Americans elected Democrat Barack Obama as their president Tuesday, in a transformational election which will reshape US politics and reposition the United States on the world stage.
Obama, 47, will be inaugurated the 44th US president on January 20, 2009, and inherit an economy mired in the worst financial crisis since the 1930s, two wars in Afghanistan and Iraq and a nuclear showdown with Iran.
He will take office with Democrats holding a monopoly in power in Washington, after an epochal election which sparked a rare generational and political realignment and finally snuffed out an era of Republican control.
Obama is promising to renew bruised ties with US allies, and to engage some of the most fierce US foes like Iran and North Korea.
He has vowed to pass tackle climate change and provide health care to all Americans.
His presidency also marks a stunning cultural shift, with Obama, the son of Kenyan father and white mother from Kansas, the first African American president of a nation still riven by racial divides.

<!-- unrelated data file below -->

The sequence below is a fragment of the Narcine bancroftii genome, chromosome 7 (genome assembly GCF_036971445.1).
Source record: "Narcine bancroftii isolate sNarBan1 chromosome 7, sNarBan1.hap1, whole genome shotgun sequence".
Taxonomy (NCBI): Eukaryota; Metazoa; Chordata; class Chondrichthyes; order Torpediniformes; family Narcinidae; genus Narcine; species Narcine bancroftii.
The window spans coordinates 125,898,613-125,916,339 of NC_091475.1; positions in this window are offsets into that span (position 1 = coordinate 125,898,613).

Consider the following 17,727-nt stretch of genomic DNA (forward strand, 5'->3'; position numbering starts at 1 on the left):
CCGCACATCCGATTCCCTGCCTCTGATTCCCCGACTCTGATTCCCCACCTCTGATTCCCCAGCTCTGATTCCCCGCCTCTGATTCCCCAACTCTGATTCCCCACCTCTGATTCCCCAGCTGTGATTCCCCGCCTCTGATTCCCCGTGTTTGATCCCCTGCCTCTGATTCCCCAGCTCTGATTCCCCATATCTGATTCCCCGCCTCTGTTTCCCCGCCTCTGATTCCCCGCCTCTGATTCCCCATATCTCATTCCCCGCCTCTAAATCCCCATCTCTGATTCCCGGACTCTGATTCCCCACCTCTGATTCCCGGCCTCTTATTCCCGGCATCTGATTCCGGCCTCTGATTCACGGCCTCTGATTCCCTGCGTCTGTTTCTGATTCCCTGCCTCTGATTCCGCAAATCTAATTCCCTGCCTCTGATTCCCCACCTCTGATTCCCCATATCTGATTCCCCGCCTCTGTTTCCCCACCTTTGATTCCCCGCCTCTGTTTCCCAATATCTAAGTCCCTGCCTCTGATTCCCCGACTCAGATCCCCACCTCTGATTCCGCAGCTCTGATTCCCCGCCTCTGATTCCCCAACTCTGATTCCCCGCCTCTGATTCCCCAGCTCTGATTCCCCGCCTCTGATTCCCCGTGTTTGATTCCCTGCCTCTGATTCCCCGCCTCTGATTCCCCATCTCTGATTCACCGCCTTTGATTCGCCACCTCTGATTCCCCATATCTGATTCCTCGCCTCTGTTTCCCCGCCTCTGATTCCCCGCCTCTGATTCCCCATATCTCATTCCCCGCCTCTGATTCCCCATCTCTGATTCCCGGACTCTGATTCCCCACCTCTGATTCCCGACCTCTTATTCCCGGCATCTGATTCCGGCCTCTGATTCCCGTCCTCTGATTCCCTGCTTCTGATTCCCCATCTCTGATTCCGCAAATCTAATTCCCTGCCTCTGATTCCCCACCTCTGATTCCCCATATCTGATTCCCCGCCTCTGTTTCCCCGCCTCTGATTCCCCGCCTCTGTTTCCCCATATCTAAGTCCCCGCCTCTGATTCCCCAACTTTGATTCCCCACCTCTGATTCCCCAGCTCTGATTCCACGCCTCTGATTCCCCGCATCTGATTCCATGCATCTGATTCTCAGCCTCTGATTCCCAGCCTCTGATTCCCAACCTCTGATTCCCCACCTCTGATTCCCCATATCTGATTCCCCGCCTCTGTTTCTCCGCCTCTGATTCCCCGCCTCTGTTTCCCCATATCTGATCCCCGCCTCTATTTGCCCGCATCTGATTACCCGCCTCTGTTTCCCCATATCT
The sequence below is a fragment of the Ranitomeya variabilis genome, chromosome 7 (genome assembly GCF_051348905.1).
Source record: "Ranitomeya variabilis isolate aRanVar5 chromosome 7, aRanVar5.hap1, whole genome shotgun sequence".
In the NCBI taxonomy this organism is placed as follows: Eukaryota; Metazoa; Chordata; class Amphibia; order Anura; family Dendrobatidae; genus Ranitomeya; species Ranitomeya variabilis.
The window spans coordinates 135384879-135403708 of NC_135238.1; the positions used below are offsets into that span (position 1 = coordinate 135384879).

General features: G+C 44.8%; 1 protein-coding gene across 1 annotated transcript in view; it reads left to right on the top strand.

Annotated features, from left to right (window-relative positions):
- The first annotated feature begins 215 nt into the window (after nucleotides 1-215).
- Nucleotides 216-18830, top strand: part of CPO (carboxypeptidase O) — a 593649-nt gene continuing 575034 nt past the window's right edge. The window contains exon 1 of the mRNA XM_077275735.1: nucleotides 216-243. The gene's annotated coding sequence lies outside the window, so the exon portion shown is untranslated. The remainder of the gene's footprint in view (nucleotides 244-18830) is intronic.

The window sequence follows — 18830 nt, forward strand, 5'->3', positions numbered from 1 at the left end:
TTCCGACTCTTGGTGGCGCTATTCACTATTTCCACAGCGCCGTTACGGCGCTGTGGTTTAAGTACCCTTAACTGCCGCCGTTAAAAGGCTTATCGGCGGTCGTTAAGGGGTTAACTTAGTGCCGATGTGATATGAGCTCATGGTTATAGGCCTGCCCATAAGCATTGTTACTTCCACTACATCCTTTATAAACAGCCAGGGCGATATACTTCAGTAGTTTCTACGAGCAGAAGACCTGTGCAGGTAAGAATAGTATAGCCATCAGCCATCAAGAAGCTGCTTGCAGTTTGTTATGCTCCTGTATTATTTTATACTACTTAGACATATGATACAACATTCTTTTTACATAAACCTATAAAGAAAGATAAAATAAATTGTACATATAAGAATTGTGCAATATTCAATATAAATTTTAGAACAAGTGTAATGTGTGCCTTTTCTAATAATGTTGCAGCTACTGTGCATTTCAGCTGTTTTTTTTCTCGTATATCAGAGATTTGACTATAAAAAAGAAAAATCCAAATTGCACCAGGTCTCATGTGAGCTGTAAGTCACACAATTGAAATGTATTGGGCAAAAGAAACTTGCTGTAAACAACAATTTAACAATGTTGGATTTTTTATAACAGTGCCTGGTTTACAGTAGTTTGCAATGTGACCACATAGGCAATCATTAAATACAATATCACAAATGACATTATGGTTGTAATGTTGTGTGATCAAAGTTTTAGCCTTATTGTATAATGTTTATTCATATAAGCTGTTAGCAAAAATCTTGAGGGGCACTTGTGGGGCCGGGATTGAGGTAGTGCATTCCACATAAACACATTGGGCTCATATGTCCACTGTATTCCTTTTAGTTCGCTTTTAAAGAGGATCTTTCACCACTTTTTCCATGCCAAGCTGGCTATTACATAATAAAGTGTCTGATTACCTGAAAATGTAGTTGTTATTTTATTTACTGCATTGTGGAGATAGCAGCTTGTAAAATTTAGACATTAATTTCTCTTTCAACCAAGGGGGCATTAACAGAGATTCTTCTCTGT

With a stunning grassroots political movement, powered by massive multi-million dollar fundraising, Obama first beat Hillary Clinton, and the Democratic Party’s then preeminent political machine.
Obama strode towards victory on Tuesday by capturing the states of Pennsylvania, the key battleground which McCain needed to win to keep his long-shot hopes of victory alive.
In a sweet moment for Democrats, he also seized the midwestern battleground of Ohio and captured New Mexico and Iowa, two states won by Bush in 2004 to close out McCain’s possible route towards the White House.
McCain had argued that Obama was too inexperienced to be US commander in chief and would pursue “socialist” redistribution policies that would leave the economy mired in recession.
McCain, 72, an Arizona senator, would have been the oldest man ever inaugurated for a first term in the White House. – AFP/vm